Tweet of the Week

Learn Japanese with what's going viral in the Twitterverse.

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Around the world, text messaging has changed the way we communicate. Today’s youth will take messaging apps over answering a call in most situations—and Japan is no exception. But the thing is, online communication can be super tricky thanks to all the special lingo, emojis and autocorrect making it all too easy to misinterpret the meaning of a message.


According to the pictures of this pamphlet about using social networking services (SNS), some people seem to really struggle with text speak. As a result, they can end up saying exactly the opposite of what they meant to say.

10:0でまいちゃんがわるい = It’s 100% Mai-chan’s fault

The pamphlet shows an extract of a group conversation on what looks to be LINE, a popular messaging app in Japan:


今度こんど日曜にちよう映画えいがかない?= Wanna go see a movie next Sunday?


こうこう!= Let’s go! Let’s go!


おれもく!= I’m going too!


カズはなんでくの = Why are you going?


おれっちゃわるいの? = Is it bad if I come?


なんだ、誤解ごかいしたよ。ごめん!= Seems like I got confused. Sorry!


もういいよ カズは友達ともだちじゃない = You’re not my friend


Wow, those are some pretty harsh sentences from Mai to Kazu. But don’t worry, it’s simply a case of things getting lost in cellular translation. Here’s what Mai actually wanted to say:

カズはなんでくの = Why are you going?

Was meant to be:

カズはなにでくの? = How are you getting there?

And instead of:

もういいよ。カズは友達ともだちじゃない = It’s fine, you’re not my friend

Mai chan wanted to say:

もう誤解ごかいしなくていいよ カズは友達ともだちじゃない?= There’s been a misunderstanding. We’re friends, no?

But can we really blame text messaging in this instance? User @yoniichi421 shared his doubt on Twitter and most people agreed with him. More than a few wondered just how Mai could speak her mother tongue so badly.

SNSトラブルより、まいちゃんの日本語能力にほんごのうりょくひくさのが心配しんぱい。= Rather than worrying about her issues on SNS, I worry about her low level of Japanese.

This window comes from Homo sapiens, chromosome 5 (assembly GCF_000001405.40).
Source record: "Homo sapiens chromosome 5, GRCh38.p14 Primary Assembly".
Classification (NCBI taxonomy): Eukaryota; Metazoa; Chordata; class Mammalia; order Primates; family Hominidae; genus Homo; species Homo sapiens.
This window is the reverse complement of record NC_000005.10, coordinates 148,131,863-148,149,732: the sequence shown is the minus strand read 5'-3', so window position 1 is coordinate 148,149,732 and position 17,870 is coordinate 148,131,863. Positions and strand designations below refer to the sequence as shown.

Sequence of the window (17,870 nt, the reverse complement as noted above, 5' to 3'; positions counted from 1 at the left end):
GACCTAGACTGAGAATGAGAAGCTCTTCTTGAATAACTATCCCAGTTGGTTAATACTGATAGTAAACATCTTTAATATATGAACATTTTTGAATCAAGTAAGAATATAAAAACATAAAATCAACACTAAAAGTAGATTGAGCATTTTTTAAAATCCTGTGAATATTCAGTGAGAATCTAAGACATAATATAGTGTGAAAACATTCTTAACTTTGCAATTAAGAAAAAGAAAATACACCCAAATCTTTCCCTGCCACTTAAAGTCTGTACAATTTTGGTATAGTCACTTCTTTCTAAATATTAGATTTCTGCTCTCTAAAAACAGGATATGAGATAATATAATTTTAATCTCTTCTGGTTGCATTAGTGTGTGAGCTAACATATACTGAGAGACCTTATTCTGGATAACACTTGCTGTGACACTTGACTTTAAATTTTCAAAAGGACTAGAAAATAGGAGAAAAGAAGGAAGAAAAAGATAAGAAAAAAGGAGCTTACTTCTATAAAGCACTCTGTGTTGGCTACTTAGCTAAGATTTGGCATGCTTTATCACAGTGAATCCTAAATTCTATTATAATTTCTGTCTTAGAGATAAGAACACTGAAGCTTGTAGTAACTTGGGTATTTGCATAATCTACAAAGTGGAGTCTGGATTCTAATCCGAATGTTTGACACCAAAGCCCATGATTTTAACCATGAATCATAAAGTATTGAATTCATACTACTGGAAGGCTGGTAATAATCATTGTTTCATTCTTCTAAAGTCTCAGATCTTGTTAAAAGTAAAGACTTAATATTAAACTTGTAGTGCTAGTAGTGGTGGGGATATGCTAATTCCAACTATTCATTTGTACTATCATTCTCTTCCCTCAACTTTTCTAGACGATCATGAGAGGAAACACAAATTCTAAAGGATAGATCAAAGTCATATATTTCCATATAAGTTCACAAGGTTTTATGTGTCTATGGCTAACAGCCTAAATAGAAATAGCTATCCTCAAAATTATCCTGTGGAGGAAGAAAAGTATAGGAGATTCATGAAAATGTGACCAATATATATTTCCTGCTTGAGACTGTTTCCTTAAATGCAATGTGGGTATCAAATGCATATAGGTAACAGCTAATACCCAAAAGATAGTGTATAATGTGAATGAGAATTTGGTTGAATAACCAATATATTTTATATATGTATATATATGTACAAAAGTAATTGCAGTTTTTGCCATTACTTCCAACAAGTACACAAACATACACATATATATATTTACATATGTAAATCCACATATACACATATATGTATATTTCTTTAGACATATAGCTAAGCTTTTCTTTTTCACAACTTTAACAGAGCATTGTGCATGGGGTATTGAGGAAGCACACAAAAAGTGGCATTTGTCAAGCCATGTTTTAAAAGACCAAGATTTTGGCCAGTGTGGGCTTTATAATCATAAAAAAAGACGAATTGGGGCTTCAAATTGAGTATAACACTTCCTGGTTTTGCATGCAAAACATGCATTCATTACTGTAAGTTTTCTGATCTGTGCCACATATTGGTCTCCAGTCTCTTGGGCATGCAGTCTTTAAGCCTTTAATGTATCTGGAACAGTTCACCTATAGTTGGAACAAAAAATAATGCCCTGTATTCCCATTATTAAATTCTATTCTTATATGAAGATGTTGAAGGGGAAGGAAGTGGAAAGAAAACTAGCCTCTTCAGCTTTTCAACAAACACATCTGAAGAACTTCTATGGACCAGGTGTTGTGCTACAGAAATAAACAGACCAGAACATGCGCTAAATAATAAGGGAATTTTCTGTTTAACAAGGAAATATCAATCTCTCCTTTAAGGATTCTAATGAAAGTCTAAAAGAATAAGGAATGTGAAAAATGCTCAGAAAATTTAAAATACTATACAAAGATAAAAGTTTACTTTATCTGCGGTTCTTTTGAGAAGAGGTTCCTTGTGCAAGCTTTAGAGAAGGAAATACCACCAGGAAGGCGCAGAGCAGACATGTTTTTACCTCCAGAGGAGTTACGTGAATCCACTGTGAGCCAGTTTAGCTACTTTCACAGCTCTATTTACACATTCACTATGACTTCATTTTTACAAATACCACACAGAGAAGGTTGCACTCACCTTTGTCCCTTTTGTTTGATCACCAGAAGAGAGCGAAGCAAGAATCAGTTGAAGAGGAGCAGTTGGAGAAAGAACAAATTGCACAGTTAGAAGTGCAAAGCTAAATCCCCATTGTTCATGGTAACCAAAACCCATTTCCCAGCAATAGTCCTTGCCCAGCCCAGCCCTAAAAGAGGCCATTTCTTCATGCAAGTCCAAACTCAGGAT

Mean Mai VS Poor Kazu

You’ve probably noticed that we translated @yoniichi421’s 10:0 with “100%,” but what does it mean exactly?

To understand, you’ll need to know a little bit about what happens after a car accident in Japan. When the police establish the accident report, they will evaluate using a ratio of how much responsibility is shared by each driver. For example, if both drivers share responsibility equally, the report will show 5:5.

Here, @yoniichi421 is saying that Mai bears 100% of the responsibility, while Kazu has done nothing wrong, i.e. “0.”

Making comparisons in Japanese using より

The little word より (yori) is essentially used to compare one characteristic to another. You can translate it in English as “than” with the underlying meaning of “(more) than.”

You’ll place より after the noun, adjective or verb that has “less” of what is being discussed than the other noun, adjective or verb it is being compared to:

AよりB = B (more) than A

おもったより簡単かんたんでした。= It was easier than I thought.

Still より can appear with a different word order so pay attention to constructions such as:

A は B より… = A is more… than B

カズはまいよりやさしい。= Kazu is kinder than Mai.

If you’re into Japanese drama, the title Hana Yori Dango (Boys Over Flowers) will certainly ring a bell:


The show’s name comes from an old Japanese proverb, はなより団子だんご or “dumplings are better than flowers.” The saying refers to people who choose substance over style or practicality over aesthetic. Note that in the title of the show it’s written 男子, which is usually read as “danshi” — here it’s a play on words.

You can watch the series (with English subs) on YouTube. Check here for more TV shows that will help you learn Japanese, too!


Japanese Romaji English
10:0 jyu tai zero 10 to 0
わる warui wrong, at fault
今度こんど kondo next, soon
日曜にちよう nichiyou short for “Sunday”
映画えいが eiga movie
iku to go
おれ ore I (for men)
mo too
なんで nande why
mou ii it’s fine, that’s enough
誤解ごかいする gokai suru to misunderstand
ごめん gomen sorry, I’m sorry
友達ともだち tomodachi friend
わたし watashi I
トラブル toraburu trouble, difficulties
より yori than, more than,
日本語能力にほんごのうりょく nihongonouryoku Japanese language skills
ひく hikusa low
心配しんぱい shinpai worries, to worry
おも omou to think
簡単かんたん kantan easy
やさしい yasashii kind
はなより団子だんご hana yori dango a saying; “dumplings rather than flowers” that means someone who chooses subsance over style

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